Volunteers at the Food Resource Center on April 10 in Livingston, Montana. Photo: William Campbell/Corbis via Getty Images
The Trump administration has decided to pause efforts to increase work requirements for some Americans receiving food stamps, due to the coronavirus pandemic, the New York Times reports.
What's happening: Nearly 10 million Americans have filed for unemployment in recent weeks. Meanwhile, demand is surging for food banks across the U.S., as those who rely on food stamps to buy essentials are largely unable to stock up on food and medication amid the COVID-19 outbreak, the Washington Post reports.
Catch up quick: The Agriculture Department, which faced a lawsuit from 14 states, New York City and Washington, D.C. over its plan to limit SNAP access for non-disabled adults without children, previously planned to appeal a judge's ruling that stopped the new requirements.
What they're saying: “People need food and that’s what USDA does,” Agriculture Secretary Sonny Perdue told the Times in a statement this week.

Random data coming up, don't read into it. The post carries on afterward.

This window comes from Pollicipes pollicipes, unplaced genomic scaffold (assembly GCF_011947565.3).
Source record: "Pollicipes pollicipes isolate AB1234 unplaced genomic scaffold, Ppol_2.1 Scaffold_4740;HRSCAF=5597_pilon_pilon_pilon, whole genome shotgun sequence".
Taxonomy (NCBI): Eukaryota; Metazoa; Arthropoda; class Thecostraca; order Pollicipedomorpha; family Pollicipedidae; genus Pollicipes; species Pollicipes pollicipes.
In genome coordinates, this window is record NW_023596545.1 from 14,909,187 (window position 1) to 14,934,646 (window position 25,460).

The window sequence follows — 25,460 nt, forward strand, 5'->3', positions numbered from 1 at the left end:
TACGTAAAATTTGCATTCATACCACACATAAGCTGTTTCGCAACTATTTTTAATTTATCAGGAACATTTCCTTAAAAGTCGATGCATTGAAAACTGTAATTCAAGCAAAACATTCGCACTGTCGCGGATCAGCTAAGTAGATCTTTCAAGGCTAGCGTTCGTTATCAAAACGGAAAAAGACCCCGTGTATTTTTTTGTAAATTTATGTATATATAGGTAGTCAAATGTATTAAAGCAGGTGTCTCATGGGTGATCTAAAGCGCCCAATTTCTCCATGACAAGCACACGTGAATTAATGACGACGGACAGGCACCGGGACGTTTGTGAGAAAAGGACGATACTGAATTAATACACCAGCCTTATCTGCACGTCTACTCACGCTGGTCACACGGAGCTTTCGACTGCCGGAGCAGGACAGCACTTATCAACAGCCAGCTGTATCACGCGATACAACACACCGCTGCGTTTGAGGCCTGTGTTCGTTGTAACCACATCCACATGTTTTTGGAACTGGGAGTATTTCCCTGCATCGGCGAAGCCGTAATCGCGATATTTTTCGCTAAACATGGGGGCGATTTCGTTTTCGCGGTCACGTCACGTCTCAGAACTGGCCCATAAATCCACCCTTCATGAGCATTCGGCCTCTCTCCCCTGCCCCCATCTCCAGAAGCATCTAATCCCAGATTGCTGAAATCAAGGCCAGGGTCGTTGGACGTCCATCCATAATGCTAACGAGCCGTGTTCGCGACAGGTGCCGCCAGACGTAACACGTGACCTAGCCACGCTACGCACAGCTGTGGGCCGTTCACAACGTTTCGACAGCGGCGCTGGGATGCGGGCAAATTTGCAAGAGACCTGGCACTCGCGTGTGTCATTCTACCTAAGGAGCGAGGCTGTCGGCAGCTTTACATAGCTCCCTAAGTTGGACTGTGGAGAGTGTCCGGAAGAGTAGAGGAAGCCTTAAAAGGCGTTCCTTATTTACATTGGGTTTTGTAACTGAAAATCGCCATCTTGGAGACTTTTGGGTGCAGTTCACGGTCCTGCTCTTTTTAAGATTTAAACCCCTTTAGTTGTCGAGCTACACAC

- The department plans to “comply with the legislation which really pauses that during this public health emergency," Purdue told the Times, indicating that the agency does not currently plan to appeal the judge's ruling.
- “While we, in a normal situation, were moving in a way to enforce what the common thinking was regarding food supply, we are going to be as flexible as we can,” Perdue told the Times.
Background: The proposed rule, which gives non-disabled adults without children access to food stamps for three months within a three-year period before they have to work, would cut benefits for 688,000–850,000 unemployed people, the Washington Post reported in earlier this year.